In experiments with children, when an adult removes a mask to reveal her face, this is the source of giggling delight. If the mask is removed to reveal another mask, the response is abject terror, a kind of understanding that the foundations of our shared reality are uncertain, and as a result nothing can be truly known. But how often are we unmasked only to reveal another mask?
Under the mask of alcoholism there were many other masks that my husband wore. I felt that feeling of helplessness that the children in the experiment felt. I would unmask him, but he refused to admit that he had been unmasked, and pointed to the other masks as a way to deny that there was something covering him in the first place. This was the source of much of my psychological distress. Not only did I have to contend with the fact that he was drunk, but that he would not admit to the obvious even when (or perhaps especially if) I pointed it out, and then would fight back, throwing at me all his other disguises (which I knew were disguises, and it incurred his wrath when I pointed out that this was all part of his strategy of obfuscation). When I pulled off the mask (“you’re clearly intoxicated, and I know because you are demonstrating these behaviors, and if you don’t leave my sight this instant I know I’m going to lose control of my anger”), he insisted that there was no mask, and that I’m interrupting him (another mask underneath).
I know when my husband is intoxicated. I’m like a dog: I can smell it. If not literally, then I see it in his movements, in his gait and carriage, how he speaks. He often tried to mask his slurring speech with baby-talk, because it was easier to mask drunkenness when he didn’t speak in his normal adult voice. This made our shared language a poison, a place of duplicitousness, trickery, and shame. I did not want to stop responding to the language of our intimacy, but I had to because it was a ploy he was using to mask the bad behavior. By engaging it, I was enabling it, verifying that the mask was working, and that it was ok for him to continue to coopt what we shared in our intimacy, in our soft places, so that he could get away with his anti-social behavior. And when I called him out on this, he found a way of making it my fault. I interrupt him when he speaks, I’m not praising him enough when he empties the dishwasher, I don’t call him back fast enough, I don’t care about how he feels.
Yesterday I understood the meaning of co-dependent. My husband was manipulating me to be an accessory to his own self-destruction. Because he knows exactly what buttons to push (wearing a mask under the mask), he can manipulate me into a state of rage, that then I take out on him. As a person who believes he should be punished for every misstep he has ever taken in his life, I become a very useful tool in that dynamic. But of course, I was also smart enough to figure out what was going on, even if it took me 10 years.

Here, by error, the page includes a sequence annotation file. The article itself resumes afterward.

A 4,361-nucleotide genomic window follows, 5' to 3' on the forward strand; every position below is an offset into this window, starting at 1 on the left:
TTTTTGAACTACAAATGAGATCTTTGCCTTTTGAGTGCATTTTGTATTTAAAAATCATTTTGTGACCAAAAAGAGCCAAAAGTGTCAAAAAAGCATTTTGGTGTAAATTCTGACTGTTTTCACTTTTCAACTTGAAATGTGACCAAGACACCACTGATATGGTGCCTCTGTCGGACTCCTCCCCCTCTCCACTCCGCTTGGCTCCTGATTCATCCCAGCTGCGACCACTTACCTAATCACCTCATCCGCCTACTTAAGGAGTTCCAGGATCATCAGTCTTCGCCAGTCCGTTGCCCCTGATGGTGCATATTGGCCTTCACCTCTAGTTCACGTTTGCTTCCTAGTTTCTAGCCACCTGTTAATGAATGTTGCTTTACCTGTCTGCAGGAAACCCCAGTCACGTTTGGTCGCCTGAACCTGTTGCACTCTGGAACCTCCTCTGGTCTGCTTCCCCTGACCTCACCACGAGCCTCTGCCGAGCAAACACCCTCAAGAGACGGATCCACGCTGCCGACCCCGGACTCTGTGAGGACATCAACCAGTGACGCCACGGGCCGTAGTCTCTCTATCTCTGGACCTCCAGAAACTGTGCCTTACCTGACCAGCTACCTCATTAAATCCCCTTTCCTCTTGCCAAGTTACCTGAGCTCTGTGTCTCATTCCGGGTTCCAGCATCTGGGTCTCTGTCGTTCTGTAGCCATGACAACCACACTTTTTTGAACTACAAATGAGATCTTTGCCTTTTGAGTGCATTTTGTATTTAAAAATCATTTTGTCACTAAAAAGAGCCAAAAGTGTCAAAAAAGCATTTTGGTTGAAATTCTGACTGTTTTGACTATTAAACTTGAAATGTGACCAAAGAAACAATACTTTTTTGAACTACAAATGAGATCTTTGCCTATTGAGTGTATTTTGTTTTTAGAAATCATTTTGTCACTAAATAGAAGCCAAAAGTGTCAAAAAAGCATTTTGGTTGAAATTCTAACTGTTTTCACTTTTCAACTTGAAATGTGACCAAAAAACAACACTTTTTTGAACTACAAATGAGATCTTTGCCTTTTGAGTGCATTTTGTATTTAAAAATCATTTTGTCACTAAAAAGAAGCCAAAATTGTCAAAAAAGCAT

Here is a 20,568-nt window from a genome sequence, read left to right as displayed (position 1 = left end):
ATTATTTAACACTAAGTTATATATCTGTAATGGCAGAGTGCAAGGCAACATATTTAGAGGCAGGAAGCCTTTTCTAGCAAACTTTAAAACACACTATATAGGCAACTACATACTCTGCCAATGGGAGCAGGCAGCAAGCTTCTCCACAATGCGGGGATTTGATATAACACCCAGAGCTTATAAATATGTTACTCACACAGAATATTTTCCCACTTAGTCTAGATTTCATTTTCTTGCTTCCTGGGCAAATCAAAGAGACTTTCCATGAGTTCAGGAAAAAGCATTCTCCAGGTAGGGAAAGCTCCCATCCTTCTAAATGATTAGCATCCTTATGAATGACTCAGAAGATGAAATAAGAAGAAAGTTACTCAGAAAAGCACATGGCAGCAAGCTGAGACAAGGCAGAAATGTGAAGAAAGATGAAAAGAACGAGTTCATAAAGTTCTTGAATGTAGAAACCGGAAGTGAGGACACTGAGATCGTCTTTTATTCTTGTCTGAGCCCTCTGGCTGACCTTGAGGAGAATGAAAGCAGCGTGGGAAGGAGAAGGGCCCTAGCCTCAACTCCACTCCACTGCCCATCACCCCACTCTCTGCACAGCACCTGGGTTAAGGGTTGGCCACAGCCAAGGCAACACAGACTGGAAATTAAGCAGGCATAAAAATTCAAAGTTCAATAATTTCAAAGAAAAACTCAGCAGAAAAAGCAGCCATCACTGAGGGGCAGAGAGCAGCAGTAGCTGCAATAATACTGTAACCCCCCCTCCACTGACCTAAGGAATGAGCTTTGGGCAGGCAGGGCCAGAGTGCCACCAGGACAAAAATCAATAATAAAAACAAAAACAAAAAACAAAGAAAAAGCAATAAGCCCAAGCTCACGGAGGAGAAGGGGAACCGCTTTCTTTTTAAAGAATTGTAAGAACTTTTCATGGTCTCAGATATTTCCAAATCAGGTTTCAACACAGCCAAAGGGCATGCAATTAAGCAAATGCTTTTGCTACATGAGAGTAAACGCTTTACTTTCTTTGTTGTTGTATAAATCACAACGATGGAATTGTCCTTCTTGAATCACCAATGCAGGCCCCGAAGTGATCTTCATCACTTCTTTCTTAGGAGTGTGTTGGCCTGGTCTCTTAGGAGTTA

Last night I told him that he was using me as an accessory to his self-destruction, and I think he heard me. I may have finally unmasked him. I told him about the other masks that are under this mask. He knew them all, and told me that of course he did all those things because he was trying to avoid responsibility, to avoid looking in the mirror. If it was my fault, then it didn’t have to be his fault. But of course, all of this means that the problem gets subsumed by an ocean of emotional distress and doesn’t get resolved. Now that he finally took off the mask under the mask, we can depart together from our sense of shared reality.
The process of recovery is like a spiral stair. The re-emergence of the masks is part of the cyclical vector of movement that is time cutting across space. A winding up and a winding down, a screw driving. But whenever we re-visit the same place, there is always something new. We are new in each moment. To scale a spiral stair requires a persistent turning, and in turning a new kind of looking, a kind of periscope that becomes part of our movement in the world. Time is a spiral and a vector. It moves forward but doubles back on itself, connecting points across space and time. It reminds me of something my choir director used to say to us in college: don’t hold the note, spin the note. There is something dynamic in this spinning, this circular motion. The spiral stair is the grand pirouette of our lives. But how well do we hold our balance as we turn, turn, turn?
A spiral is a line that exploded into another dimension. Although our lives may seem linear, I prefer to think of them as seasonal, and the seasons will always cycle back, eventually, to something we once knew. Whether through sorrow or joy, when we cycle back we are different, and we are the same. A human life is a story that exploded into experience. Recovery can feel like circling the drain, but really it’s a propulsion whose direction we feel and intuit rather than see. The patterns repeat in new iterations, each new iteration a chance to tweak the script, to identify the props and costumes, and realize, in the end, there was never any need to perform.